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Treatment

It is important to remember that not getting 8 hours of sleep every night does not mean you are putting your health at risk. Different people have different sleep needs. Some people do fine on 6 hours of sleep a night. Others only do well if they get 10 to 11 hours of sleep.

Treatment often begins by reviewing any drugs or medical conditions that may be causing your insomnia or making it worse.

Thinking about any lifestyle and sleep habits that may be affecting your sleep is an important next step. This is called sleep hygiene. Making some changes in your sleep habits may improve or solve your insomnia.

Using medicine to treat insomnia can sometimes be useful, but there can be risks.

  • Antihistamines (the main ingredient in over-the-counter sleeping pills) may cause memory problems over time, especially in the elderly.

  • Only use sedatives under the close care of a doctor, because they can cause tolerance and sometimes dependence. Stopping these medications suddenly can cause rebound insomnia and withdrawal.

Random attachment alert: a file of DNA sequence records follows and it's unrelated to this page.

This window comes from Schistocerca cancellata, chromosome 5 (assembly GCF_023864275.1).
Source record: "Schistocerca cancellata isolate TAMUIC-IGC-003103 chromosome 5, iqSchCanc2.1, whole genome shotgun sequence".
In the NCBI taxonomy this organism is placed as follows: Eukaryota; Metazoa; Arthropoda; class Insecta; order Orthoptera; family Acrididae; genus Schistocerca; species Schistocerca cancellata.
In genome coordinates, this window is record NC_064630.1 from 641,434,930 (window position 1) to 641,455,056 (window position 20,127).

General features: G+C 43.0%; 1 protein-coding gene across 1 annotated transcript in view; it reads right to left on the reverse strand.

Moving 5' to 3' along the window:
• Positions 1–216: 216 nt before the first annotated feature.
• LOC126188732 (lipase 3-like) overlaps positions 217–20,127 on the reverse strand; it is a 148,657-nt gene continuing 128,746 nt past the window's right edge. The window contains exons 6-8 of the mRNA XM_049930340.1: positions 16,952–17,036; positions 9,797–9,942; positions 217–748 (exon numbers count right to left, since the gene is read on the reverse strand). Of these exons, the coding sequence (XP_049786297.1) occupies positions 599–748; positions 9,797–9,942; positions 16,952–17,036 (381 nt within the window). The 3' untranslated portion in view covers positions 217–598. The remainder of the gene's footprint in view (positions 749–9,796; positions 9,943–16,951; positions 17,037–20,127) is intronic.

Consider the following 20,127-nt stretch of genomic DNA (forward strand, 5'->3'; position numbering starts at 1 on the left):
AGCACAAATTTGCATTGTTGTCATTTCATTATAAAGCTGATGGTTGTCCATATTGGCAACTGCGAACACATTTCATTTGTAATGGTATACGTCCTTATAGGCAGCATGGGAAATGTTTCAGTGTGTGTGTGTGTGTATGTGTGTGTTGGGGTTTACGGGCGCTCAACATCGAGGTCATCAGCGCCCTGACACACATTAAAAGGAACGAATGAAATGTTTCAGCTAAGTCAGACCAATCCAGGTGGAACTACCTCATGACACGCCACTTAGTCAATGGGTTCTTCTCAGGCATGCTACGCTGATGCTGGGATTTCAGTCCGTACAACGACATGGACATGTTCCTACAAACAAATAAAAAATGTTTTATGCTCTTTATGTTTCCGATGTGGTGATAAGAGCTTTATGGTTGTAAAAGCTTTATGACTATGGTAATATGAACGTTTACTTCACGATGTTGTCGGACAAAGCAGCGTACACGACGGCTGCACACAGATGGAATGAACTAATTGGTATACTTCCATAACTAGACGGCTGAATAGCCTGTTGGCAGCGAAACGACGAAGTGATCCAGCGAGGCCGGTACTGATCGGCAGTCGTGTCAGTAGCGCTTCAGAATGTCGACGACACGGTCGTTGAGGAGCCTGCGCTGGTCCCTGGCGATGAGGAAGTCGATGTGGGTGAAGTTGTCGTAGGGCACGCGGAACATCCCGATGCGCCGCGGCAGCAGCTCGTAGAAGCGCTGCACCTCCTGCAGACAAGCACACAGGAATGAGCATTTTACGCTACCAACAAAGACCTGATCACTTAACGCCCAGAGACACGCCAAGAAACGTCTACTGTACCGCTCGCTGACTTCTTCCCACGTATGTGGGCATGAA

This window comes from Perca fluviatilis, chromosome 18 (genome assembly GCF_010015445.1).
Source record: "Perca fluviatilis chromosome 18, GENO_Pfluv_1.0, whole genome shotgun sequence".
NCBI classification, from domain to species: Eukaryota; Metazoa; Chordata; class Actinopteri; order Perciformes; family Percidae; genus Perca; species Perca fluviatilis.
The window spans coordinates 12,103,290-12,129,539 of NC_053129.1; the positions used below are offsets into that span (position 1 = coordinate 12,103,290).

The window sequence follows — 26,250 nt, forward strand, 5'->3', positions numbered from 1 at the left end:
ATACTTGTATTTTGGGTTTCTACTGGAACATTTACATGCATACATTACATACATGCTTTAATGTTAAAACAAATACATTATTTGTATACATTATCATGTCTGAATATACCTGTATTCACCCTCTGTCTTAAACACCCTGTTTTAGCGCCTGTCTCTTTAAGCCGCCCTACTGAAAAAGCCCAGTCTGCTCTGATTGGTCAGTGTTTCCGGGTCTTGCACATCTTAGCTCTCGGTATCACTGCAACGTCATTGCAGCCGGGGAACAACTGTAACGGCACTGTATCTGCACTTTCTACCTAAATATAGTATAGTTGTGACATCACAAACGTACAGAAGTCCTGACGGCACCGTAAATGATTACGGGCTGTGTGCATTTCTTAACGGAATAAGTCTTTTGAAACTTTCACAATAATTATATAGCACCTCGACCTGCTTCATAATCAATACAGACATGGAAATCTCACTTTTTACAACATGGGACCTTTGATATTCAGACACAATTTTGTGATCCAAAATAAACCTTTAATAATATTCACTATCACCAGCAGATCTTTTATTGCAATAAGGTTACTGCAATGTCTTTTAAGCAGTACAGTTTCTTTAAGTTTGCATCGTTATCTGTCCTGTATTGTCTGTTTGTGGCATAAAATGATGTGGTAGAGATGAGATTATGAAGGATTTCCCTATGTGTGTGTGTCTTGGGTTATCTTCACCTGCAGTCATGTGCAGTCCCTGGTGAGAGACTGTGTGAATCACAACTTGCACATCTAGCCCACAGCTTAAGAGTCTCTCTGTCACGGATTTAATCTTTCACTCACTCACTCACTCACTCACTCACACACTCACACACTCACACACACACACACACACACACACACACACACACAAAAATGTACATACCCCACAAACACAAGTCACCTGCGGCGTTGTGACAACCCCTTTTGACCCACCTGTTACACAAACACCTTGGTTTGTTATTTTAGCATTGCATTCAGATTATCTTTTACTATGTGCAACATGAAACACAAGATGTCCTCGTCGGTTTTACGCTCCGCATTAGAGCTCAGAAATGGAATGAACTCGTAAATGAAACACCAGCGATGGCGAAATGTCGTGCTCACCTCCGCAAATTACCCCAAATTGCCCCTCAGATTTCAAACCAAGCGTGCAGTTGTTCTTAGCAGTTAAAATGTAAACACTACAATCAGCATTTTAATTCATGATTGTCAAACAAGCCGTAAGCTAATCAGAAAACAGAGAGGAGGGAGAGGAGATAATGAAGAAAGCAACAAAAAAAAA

• Lower doses of certain antidepressant medicines may help. These medicines do not carry the same problems with tolerance and dependence as sedatives.

It may help to see a psychiatrist or other mental health provider to test for a mood or anxiety disorder that can cause insomnia.

  • They may use talk therapy, such as cognitive-behavioral therapy, to help you gain control over anxiety or depression.

  • A psychiatrist may also prescribe antidepressants or another medicine to help your sleeping problem and any mood or anxiety disorder you might have.

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